TAIPEI (Taiwan News) — On the heels of a "historic" meeting between the U.S. envoy to the U.N. and a senior Taiwan official on Wednesday (Sept. 16), a U.S. congressman introduced a bill calling for Taiwan's return to the intergovernmental organization.
On Wednesday, U.S. Ambassador Kelly Craft met for lunch with James K.J. Lee, director of the Taipei Economic and Cultural Office in New York at an eatery in Manhattan. This marked the first meeting between a high-level Taiwan official and a U.S. ambassador to the U.N.
The same day, U.S. Congressman Tom Tiffany introduced a bill calling on the U.S. to put an end to the "one China" policy, resume formal relations with Taiwan, and begin negotiations on a U.S.-Taiwan Free Trade Agreement. Also included in the bill was a clause urging the U.S. to support Taiwan's re-entry into the U.N.
Taiwan was a founding member of the U.N. in 1949, but was expelled from the organization in 1971 after China was admitted as a member. The country was subsequently removed from all U.N. organizations, such as the World Health Organization (WHO) in 1972.
In a press release posted on Thursday (Sept. 17), Tiffany pointed out that before 1979, the U.S. and Taiwan continued to maintain normal and friendly diplomatic relations. However, then U.S. President Jimmy Carter suddenly broke off diplomatic relations with Taiwan "without legislative approval" and instead opted to recognize the communist regime in Beijing.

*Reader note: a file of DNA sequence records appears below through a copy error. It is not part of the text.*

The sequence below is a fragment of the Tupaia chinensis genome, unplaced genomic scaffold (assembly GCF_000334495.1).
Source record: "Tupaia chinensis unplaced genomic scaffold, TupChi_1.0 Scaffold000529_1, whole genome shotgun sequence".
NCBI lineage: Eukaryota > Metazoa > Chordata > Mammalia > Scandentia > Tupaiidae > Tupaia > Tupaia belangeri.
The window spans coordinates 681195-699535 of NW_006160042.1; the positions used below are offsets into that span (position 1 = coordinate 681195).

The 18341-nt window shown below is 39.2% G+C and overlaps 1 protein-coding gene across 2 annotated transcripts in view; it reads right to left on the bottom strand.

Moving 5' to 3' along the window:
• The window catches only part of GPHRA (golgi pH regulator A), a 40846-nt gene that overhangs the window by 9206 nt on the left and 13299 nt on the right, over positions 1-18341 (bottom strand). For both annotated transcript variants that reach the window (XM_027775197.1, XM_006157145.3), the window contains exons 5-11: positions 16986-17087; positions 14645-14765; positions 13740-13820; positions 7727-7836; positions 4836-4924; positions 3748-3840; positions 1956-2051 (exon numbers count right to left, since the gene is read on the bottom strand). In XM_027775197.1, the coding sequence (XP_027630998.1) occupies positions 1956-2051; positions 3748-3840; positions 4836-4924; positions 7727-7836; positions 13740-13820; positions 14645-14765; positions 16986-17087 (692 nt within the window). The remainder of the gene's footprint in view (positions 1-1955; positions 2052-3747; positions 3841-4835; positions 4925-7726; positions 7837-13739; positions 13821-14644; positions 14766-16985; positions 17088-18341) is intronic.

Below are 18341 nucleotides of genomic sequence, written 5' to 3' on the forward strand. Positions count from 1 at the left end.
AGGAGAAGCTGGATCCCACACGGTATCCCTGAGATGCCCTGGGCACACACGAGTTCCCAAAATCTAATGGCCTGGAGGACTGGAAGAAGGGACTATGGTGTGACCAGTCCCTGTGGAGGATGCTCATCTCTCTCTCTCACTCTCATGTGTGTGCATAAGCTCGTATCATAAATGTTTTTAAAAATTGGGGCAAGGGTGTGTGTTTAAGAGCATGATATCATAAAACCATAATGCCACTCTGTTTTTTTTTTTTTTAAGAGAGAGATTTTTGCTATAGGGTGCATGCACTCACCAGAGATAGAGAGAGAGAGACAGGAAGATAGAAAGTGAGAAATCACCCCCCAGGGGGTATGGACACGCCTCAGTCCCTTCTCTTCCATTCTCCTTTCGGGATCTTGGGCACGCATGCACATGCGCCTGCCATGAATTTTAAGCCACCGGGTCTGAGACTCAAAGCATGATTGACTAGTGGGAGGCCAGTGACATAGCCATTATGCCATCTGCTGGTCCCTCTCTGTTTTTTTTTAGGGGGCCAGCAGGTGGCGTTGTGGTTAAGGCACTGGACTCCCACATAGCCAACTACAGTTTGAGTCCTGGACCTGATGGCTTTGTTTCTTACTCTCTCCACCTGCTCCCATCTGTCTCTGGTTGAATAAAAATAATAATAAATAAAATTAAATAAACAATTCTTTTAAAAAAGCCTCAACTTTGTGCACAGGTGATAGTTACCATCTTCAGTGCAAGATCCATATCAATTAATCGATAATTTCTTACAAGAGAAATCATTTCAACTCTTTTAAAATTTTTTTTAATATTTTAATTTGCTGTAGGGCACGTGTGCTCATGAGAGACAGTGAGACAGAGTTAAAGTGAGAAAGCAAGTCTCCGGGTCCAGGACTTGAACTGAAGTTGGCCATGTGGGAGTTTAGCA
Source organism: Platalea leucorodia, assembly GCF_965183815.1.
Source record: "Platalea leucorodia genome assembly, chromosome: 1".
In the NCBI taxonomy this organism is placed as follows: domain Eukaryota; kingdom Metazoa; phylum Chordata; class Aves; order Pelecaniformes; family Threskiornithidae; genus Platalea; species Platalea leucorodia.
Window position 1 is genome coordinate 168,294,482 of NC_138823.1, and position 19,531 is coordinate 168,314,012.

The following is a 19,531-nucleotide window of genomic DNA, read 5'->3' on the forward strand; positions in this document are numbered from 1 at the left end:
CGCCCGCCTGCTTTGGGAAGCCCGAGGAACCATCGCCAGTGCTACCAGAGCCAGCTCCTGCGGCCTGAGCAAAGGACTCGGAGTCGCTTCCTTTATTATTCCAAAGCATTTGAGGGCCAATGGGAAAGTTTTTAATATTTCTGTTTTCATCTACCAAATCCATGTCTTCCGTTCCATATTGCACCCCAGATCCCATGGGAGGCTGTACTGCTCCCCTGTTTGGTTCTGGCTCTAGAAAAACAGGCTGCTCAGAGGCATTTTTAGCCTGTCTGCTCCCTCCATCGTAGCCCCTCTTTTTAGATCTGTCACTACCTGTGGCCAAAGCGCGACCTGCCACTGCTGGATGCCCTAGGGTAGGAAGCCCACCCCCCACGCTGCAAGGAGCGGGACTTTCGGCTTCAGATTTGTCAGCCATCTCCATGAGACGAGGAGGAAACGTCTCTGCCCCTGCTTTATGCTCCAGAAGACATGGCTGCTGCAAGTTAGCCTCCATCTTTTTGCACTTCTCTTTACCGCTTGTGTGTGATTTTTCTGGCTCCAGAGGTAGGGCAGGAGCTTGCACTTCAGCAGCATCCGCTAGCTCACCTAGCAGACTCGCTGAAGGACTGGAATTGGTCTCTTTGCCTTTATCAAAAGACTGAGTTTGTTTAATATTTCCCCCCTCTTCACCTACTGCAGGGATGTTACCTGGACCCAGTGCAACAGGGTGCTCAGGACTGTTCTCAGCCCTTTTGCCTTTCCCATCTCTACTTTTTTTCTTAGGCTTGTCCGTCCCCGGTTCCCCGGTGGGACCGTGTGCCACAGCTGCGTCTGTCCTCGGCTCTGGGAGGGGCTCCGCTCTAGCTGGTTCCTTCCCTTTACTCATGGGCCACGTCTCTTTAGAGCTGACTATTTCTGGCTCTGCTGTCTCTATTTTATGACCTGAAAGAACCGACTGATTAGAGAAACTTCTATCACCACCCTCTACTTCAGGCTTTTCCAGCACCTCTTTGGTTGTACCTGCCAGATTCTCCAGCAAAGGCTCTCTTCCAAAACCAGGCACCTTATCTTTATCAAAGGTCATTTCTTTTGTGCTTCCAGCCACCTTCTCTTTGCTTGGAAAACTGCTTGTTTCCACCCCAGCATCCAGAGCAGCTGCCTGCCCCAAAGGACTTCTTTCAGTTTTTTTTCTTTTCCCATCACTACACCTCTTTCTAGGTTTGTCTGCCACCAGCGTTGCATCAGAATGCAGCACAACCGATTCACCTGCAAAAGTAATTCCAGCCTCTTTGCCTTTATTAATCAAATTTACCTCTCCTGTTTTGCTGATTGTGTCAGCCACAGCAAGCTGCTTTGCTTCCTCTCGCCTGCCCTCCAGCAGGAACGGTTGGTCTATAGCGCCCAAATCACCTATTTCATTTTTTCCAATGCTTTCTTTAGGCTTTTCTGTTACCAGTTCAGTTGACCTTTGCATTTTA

Tiffany stated relations between Taiwan and the U.S. were repaired somewhat with Congress' passage of the "Taiwan Relations Act" (TRA) and former President Ronald Reagan issuance of the "Six Assurances." However, he pointed out the U.S. still does not formally recognize Taiwan and is "inexplicably treating" Taiwan’s democratically elected government in the same way it treats the "brutal regimes" in North Korea and Iran.
Based on the text of the Concurrent Resolution submitted by Tiffany's office to Taiwan News, the sense of Congress is the U.S. should resume formal diplomatic relations with Taiwan, rescind restrictions on normal exchanges between the two countries, negotiate and sign a Free Trade Agreement (FTA), and advocate for Taiwan's membership in the United Nations and other international organizations.
In 1971, U.N. Resolution 2758 excluded Taiwan from the organization under the premise that China is the only "the only legitimate representative of China to the United Nations."
In 2007, the U.N. rejected the country's bid to "join the U.N. under the name of Taiwan," as it continued to cling to the notion that "Taiwan is part of China." In Tiffany's press release, he wrote, "Now is the time for America to stop parroting Beijing’s ‘one China’ fantasy, and for U.S. policy to reflect the reality that Taiwan is a free, democratic and independent country."
If the U.S. was to finally end its adherence to Beijing's "one China" policy, it would open the door for formal diplomatic recognition of Taiwan and strengthen its case on entering the U.N. as a separate entity. Tiffany's bill is in line with the Trump administration's policy of supporting Taiwan's inclusion in international organizations such as the WHO and International Civil Aviation Organization.